Mayor Mike McGinn today announced an additional $400,000 to extend summer police patrols through the end of the year in crime hot spots across the city’s five precincts. The money will buy about 180 extra officer hours per month, largely through overtime.
“We know people want to feel safe and secure in all of our neighborhoods, not just downtown,” McGinn said in a news conference at City Hall. He said precinct captains would identify problem areas through crime data and in response to the concerns of their communities.
The additional money comes from better-than-expected city revenues. The mayor suggested that the funding would be available again next year to continue the additional patrols.
The mayor also announced a pilot project to keep Cal Anderson Park on Capitol Hill lighted at night to help prevent crime. The city in June added two park rangers who divide their time between Cal Anderson and Occidental Park in Pioneer Square.
July 22, 2013 at 4:11 PM
The Seattle City Council voted unanimously Monday to spend money raised by school-zone traffic-camera tickets exclusively on road- and pedestrian-safety projects near schools.
Mayor Mike McGinn has also repeatedly said he wants to invest all those funds–which amounted to $3.3 million after the pilot program’s first six months–into road safety projects near schools. But he wanted that money to stay in the general fund so there would be more flexibility and accessibility when the city wanted to spend it, according to his spokesman, Robert Cruickshank.
As our story in today’s paper says, the separate fund the council established today would require every penny to be spent on operating and maintaining the cameras; safety education; and capital-improvement projects, such as repainted crosswalks, new sidewalks, lights and more camera installations.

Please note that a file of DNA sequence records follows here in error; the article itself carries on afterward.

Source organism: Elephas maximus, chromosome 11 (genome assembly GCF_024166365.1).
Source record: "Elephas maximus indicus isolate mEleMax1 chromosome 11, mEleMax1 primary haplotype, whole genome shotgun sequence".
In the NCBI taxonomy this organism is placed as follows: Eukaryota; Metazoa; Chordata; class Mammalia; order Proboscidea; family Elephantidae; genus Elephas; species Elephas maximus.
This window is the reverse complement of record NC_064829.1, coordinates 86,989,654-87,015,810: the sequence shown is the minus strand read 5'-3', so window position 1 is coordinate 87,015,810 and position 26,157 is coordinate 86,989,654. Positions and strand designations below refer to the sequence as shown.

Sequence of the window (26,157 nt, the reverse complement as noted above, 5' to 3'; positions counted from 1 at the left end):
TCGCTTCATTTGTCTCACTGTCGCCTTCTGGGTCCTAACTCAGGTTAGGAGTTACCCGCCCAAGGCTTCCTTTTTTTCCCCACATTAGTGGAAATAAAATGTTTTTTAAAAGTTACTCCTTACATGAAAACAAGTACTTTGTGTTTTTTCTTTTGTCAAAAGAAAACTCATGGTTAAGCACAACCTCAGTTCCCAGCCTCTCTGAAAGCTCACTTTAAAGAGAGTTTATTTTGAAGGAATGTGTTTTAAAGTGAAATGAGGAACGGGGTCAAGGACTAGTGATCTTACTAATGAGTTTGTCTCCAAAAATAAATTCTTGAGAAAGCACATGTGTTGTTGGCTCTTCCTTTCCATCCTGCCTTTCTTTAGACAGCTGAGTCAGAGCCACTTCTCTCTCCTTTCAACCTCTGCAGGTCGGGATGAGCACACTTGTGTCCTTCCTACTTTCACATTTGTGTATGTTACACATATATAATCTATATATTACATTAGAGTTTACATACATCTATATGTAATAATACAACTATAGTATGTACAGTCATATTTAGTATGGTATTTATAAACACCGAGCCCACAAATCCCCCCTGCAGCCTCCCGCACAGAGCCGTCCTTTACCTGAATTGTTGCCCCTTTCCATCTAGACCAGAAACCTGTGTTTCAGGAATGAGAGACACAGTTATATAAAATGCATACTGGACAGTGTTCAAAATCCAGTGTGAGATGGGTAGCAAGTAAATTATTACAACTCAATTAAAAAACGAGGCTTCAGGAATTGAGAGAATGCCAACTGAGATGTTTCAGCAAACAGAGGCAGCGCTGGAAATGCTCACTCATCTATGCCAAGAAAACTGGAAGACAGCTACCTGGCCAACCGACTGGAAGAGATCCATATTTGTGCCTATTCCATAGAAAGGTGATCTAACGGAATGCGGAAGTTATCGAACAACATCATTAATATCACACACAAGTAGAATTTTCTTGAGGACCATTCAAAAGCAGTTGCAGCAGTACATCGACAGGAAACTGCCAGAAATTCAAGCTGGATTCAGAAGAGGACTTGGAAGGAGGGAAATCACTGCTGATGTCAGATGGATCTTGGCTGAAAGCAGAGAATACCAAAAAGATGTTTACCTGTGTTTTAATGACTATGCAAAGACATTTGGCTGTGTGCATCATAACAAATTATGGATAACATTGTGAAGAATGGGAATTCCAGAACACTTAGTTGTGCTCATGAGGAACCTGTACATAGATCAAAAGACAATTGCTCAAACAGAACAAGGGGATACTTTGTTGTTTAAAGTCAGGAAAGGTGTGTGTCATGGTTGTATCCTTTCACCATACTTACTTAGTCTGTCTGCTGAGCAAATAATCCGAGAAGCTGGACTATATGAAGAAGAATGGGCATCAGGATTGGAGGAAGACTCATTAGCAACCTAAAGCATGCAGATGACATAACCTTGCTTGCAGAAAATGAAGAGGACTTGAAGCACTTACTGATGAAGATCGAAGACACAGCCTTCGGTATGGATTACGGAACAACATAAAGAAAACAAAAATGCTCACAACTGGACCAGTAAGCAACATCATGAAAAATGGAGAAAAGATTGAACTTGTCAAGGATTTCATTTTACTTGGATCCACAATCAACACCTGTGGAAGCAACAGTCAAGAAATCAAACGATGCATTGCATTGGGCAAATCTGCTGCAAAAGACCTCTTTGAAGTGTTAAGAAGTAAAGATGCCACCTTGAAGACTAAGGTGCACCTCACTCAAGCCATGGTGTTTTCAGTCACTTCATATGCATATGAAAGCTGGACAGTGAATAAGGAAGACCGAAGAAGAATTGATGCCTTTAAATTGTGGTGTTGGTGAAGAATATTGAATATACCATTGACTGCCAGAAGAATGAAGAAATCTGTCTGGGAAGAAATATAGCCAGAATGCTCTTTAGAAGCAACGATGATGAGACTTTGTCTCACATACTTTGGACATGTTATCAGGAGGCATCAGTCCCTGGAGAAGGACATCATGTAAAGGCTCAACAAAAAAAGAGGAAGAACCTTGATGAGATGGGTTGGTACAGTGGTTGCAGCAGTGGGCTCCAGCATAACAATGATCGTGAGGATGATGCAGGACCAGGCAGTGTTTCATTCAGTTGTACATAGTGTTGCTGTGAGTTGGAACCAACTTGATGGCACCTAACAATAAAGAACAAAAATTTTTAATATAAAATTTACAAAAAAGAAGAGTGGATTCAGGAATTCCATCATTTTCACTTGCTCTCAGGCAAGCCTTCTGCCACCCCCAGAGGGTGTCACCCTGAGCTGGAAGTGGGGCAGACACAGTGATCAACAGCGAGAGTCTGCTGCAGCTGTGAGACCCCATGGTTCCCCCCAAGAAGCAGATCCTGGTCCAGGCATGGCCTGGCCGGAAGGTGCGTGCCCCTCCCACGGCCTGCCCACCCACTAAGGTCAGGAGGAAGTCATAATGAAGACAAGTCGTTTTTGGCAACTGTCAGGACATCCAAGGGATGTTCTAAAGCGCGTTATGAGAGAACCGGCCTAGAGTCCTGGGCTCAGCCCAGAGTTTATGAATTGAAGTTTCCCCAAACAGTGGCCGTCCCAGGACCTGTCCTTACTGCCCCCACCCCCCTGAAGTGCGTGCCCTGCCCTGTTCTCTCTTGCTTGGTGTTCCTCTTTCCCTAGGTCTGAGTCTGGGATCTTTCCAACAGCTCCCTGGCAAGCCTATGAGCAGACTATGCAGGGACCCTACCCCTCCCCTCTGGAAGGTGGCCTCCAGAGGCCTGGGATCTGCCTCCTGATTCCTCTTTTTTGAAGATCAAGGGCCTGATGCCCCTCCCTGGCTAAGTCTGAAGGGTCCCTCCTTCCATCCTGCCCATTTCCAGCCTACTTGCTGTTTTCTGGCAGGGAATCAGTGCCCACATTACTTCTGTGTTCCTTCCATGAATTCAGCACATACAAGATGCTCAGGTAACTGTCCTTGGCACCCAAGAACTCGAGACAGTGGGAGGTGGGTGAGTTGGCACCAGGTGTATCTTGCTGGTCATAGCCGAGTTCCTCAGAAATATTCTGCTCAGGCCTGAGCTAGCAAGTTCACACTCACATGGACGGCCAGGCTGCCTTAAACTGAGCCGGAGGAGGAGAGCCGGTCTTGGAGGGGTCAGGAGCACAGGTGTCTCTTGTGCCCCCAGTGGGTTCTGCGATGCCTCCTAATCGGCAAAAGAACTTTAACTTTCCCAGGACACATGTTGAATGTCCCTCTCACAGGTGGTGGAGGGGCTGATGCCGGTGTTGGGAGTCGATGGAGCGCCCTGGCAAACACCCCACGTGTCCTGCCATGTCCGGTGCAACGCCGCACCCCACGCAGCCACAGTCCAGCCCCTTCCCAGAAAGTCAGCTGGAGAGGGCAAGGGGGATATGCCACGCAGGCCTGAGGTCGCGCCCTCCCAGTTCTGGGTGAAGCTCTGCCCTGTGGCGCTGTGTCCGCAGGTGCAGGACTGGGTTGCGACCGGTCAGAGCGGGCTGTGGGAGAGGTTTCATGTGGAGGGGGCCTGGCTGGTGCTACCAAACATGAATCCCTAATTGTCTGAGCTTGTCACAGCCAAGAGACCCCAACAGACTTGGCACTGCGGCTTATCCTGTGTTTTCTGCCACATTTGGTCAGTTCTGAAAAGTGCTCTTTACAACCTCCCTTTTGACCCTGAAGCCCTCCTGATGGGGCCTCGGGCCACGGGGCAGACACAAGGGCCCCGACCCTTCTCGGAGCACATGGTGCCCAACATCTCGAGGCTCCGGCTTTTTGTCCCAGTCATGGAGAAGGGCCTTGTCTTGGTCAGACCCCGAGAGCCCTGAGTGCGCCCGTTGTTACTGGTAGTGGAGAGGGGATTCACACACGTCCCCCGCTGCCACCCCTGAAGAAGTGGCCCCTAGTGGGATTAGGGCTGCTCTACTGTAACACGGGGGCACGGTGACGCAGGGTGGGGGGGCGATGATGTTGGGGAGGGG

Councilmember Nick Licata has said he wanted a separate fund to increase financial transparency for those skeptical of traffic cameras and to ensure the money is spent the way the city promised. He hopes the same can eventually be done with revenue generated by the city’s 31 red-light cameras.
Because of past difficulties in funding pedestrian-walkway improvements, Councilmember Richard Conlin said at today’s meeting that he sees the new fund as “an opportunity, not a restriction.”
Councilmember Tim Burgess said the fund could be used for Seattle Neighborhood Greenways projects as well as Safe Routes to Schools projects.
In school zones, when vehicles drive faster than 20 mph while yellow beacons are flashing, the cameras take a picture of the vehicle’s license plate. A traffic officer from the Seattle Police Department reviews the $189 citation before it’s mailed out to the owner of that vehicle.
McGinn wants some ticket revenue spent on installing nine new cameras next year at Bailey Gatzert Elementary on East Yesler Way, Dearborn Park Elementary on South Orcas Street, and Roxhill Elementary and Holy Family Parish School, both on Southwest Roxbury Street.
Eight existing school-zone cameras started catching speeders in December at school zones near Broadview-Thomson K-8 School on Greenwood Avenue North, near Thurgood Marshall Elementary on Martin Luther King Jr. Way South, Gatewood Elementary on Fauntleroy Way Southwest and Olympic View Elementary on Fifth Avenue Northeast.
To see how many times school-zone and red-light cameras have triggered citations at a specific location, check out our interactive map.
Preliminary data from the Seattle Police Department shows the average speed of people who were mailed citations was 30 mph. The data showed that 96 percent of those cited have not re-offended since the program started in December.
July 21, 2013 at 11:28 AM
Sunday Memo: Ed Murray’s UW job … Westneat talks with Mayor McGinn about Whole Foods … The Bite continues
Weather: Fog this morning will give way to a lovely day. Partly to mostly sunny, highs in the 70s. Here’s the forecast.
It’s good to be Ed Murray: State Sen. Ed Murray was hired by the University of Washington in 2009 at a time the school was being hit with budget cuts and layoffs. His one-year post has been extended repeatedly since, giving him a steady second paycheck while the Legislature is not in session. Read political reporter Jim Brunner’s story.